Victims of child sex abuse will have another five months to file civil claims against their alleged abusers, after Gov. Andrew Cuomo said Friday that a window for litigation set to expire in August would be extended through early January.
Victims will now have until Jan. 14 to file a lawsuit against their alleged abusers after the COVID-19 pandemic halted that area of litigation in recent months.
“Because of the reduction in court services, we want to extend that window … because people need access to the courts to make their claim, because justice too long delayed is justice denied,” Cuomo said.
The Child Victims Act, approved last year by the state Legislature in New York, created a one-year window for victims of child sex abuse to file civil claims against their abusers, regardless of when the alleged abuse happened.
The law was a mechanism for victims who were allegedly abused decades ago to bring civil claims against their abuser during that window, which was set to expire in August.
But in March, due to the COVID-19 pandemic, the filing of claims under the Child Victims Act was paused, along with most other litigation, to take pressure off the state’s courts. That’s taken away more than a month during the one-year window for victims to file claims.
Lawmakers who sponsored the measure last year have called on the one-year window to be extended for another full year, which would have it expire in August 2021. That’s still a possibility, but legislation on the idea hasn’t moved in Albany.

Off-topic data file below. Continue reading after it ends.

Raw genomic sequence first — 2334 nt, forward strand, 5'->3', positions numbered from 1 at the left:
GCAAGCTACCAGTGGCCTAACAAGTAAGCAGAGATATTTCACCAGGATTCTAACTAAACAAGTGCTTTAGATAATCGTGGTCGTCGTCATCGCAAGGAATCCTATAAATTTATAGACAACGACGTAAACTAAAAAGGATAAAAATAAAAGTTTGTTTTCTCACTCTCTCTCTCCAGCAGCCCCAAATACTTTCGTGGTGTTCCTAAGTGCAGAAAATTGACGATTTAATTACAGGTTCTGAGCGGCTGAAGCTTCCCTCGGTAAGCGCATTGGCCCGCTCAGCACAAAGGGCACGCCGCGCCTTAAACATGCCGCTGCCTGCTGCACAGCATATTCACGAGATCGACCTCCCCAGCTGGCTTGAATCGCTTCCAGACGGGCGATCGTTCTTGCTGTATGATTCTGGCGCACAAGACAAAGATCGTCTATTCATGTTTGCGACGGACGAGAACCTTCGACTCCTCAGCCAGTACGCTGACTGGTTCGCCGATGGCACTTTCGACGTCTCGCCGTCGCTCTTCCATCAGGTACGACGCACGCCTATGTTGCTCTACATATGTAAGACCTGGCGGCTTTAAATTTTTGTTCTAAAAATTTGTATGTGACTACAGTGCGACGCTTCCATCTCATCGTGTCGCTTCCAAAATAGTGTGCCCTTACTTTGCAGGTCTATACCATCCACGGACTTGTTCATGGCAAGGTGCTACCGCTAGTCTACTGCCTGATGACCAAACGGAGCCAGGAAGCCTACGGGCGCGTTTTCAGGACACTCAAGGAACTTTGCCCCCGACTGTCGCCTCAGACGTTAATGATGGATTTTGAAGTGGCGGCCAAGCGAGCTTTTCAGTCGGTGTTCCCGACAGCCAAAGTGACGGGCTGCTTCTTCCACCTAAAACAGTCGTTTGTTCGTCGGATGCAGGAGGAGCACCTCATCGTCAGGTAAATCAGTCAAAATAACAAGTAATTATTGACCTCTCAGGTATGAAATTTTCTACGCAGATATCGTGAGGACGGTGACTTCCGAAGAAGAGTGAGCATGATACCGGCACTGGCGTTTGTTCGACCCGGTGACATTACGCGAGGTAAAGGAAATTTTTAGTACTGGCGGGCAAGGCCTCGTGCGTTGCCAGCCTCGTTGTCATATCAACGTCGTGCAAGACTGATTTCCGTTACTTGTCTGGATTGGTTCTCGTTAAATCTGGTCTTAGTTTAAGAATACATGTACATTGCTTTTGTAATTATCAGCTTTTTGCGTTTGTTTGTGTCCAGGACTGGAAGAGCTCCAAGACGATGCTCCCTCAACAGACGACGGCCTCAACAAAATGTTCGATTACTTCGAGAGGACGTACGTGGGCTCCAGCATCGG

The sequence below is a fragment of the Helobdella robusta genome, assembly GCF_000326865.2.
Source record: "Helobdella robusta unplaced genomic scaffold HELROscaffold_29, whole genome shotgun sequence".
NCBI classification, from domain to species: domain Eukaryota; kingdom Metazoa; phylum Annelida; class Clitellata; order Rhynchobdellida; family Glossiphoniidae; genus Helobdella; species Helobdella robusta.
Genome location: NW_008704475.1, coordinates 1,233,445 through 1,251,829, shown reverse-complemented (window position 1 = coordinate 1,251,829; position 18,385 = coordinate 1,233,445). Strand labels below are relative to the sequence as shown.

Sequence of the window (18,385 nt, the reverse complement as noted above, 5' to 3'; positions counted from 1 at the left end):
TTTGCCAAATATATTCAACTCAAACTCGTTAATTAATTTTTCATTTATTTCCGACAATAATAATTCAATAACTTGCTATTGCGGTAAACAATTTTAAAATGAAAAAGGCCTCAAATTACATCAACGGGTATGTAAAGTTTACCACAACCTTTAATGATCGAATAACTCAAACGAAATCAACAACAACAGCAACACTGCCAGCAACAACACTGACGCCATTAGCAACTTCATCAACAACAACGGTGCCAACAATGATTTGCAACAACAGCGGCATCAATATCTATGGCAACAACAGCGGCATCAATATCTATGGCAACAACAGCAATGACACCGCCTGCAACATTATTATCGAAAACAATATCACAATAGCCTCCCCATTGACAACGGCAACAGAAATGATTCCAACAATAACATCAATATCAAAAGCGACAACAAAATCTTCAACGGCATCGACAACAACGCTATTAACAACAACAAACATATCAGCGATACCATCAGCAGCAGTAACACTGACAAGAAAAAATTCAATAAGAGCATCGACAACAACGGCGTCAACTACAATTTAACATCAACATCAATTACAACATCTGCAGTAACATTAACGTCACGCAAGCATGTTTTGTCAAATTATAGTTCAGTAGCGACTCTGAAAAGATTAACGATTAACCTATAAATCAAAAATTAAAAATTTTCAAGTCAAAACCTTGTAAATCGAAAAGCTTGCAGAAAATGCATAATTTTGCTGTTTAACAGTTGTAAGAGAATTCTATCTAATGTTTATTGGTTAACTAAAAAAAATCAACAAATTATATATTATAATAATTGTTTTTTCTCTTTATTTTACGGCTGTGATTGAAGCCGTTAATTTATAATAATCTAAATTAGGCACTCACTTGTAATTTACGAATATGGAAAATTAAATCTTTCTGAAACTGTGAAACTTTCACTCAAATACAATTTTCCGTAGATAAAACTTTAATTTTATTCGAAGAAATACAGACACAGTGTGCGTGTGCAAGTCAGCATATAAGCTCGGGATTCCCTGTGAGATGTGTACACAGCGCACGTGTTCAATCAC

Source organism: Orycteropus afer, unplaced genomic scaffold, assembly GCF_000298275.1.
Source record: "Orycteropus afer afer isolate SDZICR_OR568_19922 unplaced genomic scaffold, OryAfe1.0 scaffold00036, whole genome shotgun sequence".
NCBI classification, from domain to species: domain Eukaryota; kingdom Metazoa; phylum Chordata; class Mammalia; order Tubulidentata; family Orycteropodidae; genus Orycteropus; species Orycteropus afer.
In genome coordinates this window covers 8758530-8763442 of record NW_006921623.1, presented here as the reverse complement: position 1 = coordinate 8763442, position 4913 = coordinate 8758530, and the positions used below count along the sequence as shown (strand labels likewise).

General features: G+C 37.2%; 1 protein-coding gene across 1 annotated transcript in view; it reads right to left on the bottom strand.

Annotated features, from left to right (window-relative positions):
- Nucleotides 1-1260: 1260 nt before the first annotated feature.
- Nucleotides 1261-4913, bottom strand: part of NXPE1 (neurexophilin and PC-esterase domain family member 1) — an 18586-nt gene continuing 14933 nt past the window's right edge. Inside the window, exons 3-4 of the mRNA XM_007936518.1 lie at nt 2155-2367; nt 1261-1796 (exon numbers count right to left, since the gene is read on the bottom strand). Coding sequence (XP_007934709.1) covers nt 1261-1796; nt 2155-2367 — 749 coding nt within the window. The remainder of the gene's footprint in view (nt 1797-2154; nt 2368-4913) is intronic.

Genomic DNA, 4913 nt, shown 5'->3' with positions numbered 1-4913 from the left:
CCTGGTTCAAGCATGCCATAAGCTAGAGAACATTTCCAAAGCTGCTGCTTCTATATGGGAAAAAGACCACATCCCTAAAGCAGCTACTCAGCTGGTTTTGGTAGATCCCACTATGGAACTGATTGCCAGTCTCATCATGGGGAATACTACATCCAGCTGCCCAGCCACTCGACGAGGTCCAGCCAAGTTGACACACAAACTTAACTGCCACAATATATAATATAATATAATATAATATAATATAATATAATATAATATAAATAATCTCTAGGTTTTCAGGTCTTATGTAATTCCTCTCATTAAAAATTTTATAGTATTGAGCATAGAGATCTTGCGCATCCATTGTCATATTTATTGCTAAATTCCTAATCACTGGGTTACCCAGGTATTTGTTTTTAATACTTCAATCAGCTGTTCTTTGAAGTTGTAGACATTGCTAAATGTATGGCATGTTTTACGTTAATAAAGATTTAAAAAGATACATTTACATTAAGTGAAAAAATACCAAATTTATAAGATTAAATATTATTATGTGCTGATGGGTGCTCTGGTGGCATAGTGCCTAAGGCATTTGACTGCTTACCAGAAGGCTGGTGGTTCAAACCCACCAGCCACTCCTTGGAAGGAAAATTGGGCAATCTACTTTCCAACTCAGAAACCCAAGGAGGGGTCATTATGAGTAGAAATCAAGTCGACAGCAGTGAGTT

State Sen. Brad Hoylman, D-Manhattan, said the extension from Cuomo was the right move, but that the Legislature should act to move the deadline another seven months. He sponsors the bill to extend the window through August 2021.
“Coming forward as a survivor of child sexual abuse takes courage, focus and lots of time,” Hoylman said. “As the unemployment rate spikes above 14%, it's unreasonable to expect survivors of child sexual abuse to do the emotional and legal work necessary to file CVA lawsuits while simultaneously fighting to pay rent and put food on the table.”
The state Legislature may not return to Albany this year, though top Democrats have said they have the means to reconvene digitally if they need to. This year’s session was scheduled to end in early June, but some lawmakers have suggested they return later in the year as well.